The design process behind my fabric

People often ask me where I get my inspiration for fabric design. I am inspired by nature, architecture, antique fabric and wallpaper, and so much more. But a lot of my design inspiration comes from other art. There are design archive companies which cater to fabric and wallpaper designers. They have thousands of pieces of art that they, themselves, have collected to show to designers.

At the Starbucks in Kyoto

At the Starbucks in Kyoto

I have just recently returned from a whirlwind trip to Japan where I met with the artists who work with me on my fabric collections. I also went to the printing facility that prints my fabrics. I try to go periodically to personally touch base with the people who work with me and to also look through their design archives.

On my most recent trip, I looked at more than 10,000 pieces of art in two days. I was getting bleary eyed! When looking at each, it is important to look beyond what is actually there. I look for interesting textures, motifs, backgrounds. Sometimes, something with really high contrast or bold electric colors catches my eye even though I would never use it as is. I look for parts of the design that I can manipulate to turn into something else.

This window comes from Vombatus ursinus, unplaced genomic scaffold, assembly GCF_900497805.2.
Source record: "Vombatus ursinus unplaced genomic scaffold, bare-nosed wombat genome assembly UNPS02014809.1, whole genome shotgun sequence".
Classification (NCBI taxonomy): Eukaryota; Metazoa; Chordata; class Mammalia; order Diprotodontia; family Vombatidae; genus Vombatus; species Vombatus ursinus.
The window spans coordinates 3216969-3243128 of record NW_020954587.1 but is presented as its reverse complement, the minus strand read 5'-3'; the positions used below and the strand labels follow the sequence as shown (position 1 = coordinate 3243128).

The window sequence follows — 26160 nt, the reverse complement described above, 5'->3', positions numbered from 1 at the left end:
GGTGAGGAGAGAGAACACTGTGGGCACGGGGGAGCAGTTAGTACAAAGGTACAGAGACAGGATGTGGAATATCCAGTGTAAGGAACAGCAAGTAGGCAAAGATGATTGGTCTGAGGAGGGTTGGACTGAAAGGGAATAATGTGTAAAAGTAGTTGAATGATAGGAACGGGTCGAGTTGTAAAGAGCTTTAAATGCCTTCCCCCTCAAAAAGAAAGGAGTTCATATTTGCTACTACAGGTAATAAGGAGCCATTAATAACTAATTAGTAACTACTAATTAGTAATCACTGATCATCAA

Jinny with art2For instance, Chelsea, my most recent fabric collection, was inspired by designs that I selected on a previous trip to Japan. Let me show you an example of how this design worked for me.

Original floral design

Background design only

The first thing that caught my eye was the beautiful flowers on this more than 60-year-old piece of art. The second was the design in the background. Notice that there is too much separation between the flowers and the background making it a bit difficult to use in quilting. I also didn’t like the white dots on parts of the design.

Studying the design, I decided to make two fabrics from the one piece of art with  one being a separate fabric of just the background.  For the other, I eliminated the white dots and brought the value of the colors closer together.

I do most of this work in Photoshop and then send what I have done to the design studio. They make any corrections that I cannot do on my computer and send it back to me. Once I have the designs complete, I do the colors on my computer and send it back to Japan so they can prepare the art for printing.  Here are photos of three of the final fabrics in the collection

fabrics and backgroundsMost exciting for me is to finally have the designs the way I like them. I then work with the digital images to create a quilt using that collection. I will talk more about designing fabric in upcoming blogs.

Chelsea both colorways

Chelsea quilt in blue and pink granite